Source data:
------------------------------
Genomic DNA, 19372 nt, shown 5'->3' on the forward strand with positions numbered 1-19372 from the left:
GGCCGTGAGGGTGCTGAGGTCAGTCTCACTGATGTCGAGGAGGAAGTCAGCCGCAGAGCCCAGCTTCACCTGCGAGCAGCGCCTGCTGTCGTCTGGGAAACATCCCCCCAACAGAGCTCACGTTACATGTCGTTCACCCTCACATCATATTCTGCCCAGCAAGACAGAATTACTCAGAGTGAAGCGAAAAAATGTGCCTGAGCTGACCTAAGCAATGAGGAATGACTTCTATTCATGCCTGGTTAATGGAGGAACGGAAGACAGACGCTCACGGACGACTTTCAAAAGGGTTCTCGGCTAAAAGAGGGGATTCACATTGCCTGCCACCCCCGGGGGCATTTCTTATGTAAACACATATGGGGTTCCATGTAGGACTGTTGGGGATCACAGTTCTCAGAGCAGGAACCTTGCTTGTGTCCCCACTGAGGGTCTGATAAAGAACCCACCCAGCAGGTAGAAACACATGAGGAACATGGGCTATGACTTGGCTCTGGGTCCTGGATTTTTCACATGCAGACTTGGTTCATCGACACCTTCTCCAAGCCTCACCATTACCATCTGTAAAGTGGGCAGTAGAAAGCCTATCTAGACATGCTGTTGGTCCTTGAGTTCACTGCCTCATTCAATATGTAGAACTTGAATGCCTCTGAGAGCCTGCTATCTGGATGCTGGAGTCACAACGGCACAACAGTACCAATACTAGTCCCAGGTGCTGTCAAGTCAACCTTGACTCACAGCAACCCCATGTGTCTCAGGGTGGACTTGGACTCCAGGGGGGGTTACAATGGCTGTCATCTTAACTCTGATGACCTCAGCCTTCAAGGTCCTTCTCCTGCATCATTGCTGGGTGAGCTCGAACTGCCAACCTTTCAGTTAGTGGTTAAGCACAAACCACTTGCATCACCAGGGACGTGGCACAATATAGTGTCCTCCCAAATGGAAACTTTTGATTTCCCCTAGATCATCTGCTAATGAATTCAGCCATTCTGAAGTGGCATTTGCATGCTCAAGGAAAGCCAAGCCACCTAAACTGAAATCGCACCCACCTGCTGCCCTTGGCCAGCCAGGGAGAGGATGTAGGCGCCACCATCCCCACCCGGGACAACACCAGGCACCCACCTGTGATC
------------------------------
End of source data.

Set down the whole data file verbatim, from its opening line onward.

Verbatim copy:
Genomic DNA, 19372 nt, shown 5'->3' on the forward strand with positions numbered 1-19372 from the left:
GGCCGTGAGGGTGCTGAGGTCAGTCTCACTGATGTCGAGGAGGAAGTCAGCCGCAGAGCCCAGCTTCACCTGCGAGCAGCGCCTGCTGTCGTCTGGGAAACATCCCCCCAACAGAGCTCACGTTACATGTCGTTCACCCTCACATCATATTCTGCCCAGCAAGACAGAATTACTCAGAGTGAAGCGAAAAAATGTGCCTGAGCTGACCTAAGCAATGAGGAATGACTTCTATTCATGCCTGGTTAATGGAGGAACGGAAGACAGACGCTCACGGACGACTTTCAAAAGGGTTCTCGGCTAAAAGAGGGGATTCACATTGCCTGCCACCCCCGGGGGCATTTCTTATGTAAACACATATGGGGTTCCATGTAGGACTGTTGGGGATCACAGTTCTCAGAGCAGGAACCTTGCTTGTGTCCCCACTGAGGGTCTGATAAAGAACCCACCCAGCAGGTAGAAACACATGAGGAACATGGGCTATGACTTGGCTCTGGGTCCTGGATTTTTCACATGCAGACTTGGTTCATCGACACCTTCTCCAAGCCTCACCATTACCATCTGTAAAGTGGGCAGTAGAAAGCCTATCTAGACATGCTGTTGGTCCTTGAGTTCACTGCCTCATTCAATATGTAGAACTTGAATGCCTCTGAGAGCCTGCTATCTGGATGCTGGAGTCACAACGGCACAACAGTACCAATACTAGTCCCAGGTGCTGTCAAGTCAACCTTGACTCACAGCAACCCCATGTGTCTCAGGGTGGACTTGGACTCCAGGGGGGGTTACAATGGCTGTCATCTTAACTCTGATGACCTCAGCCTTCAAGGTCCTTCTCCTGCATCATTGCTGGGTGAGCTCGAACTGCCAACCTTTCAGTTAGTGGTTAAGCACAAACCACTTGCATCACCAGGGACGTGGCACAATATAGTGTCCTCCCAAATGGAAACTTTTGATTTCCCCTAGATCATCTGCTAATGAATTCAGCCATTCTGAAGTGGCATTTGCATGCTCAAGGAAAGCCAAGCCACCTAAACTGAAATCGCACCCACCTGCTGCCCTTGGCCAGCCAGGGAGAGGATGTAGGCGCCACCATCCCCACCCGGGACAACACCAGGCACCCACCTGTGATC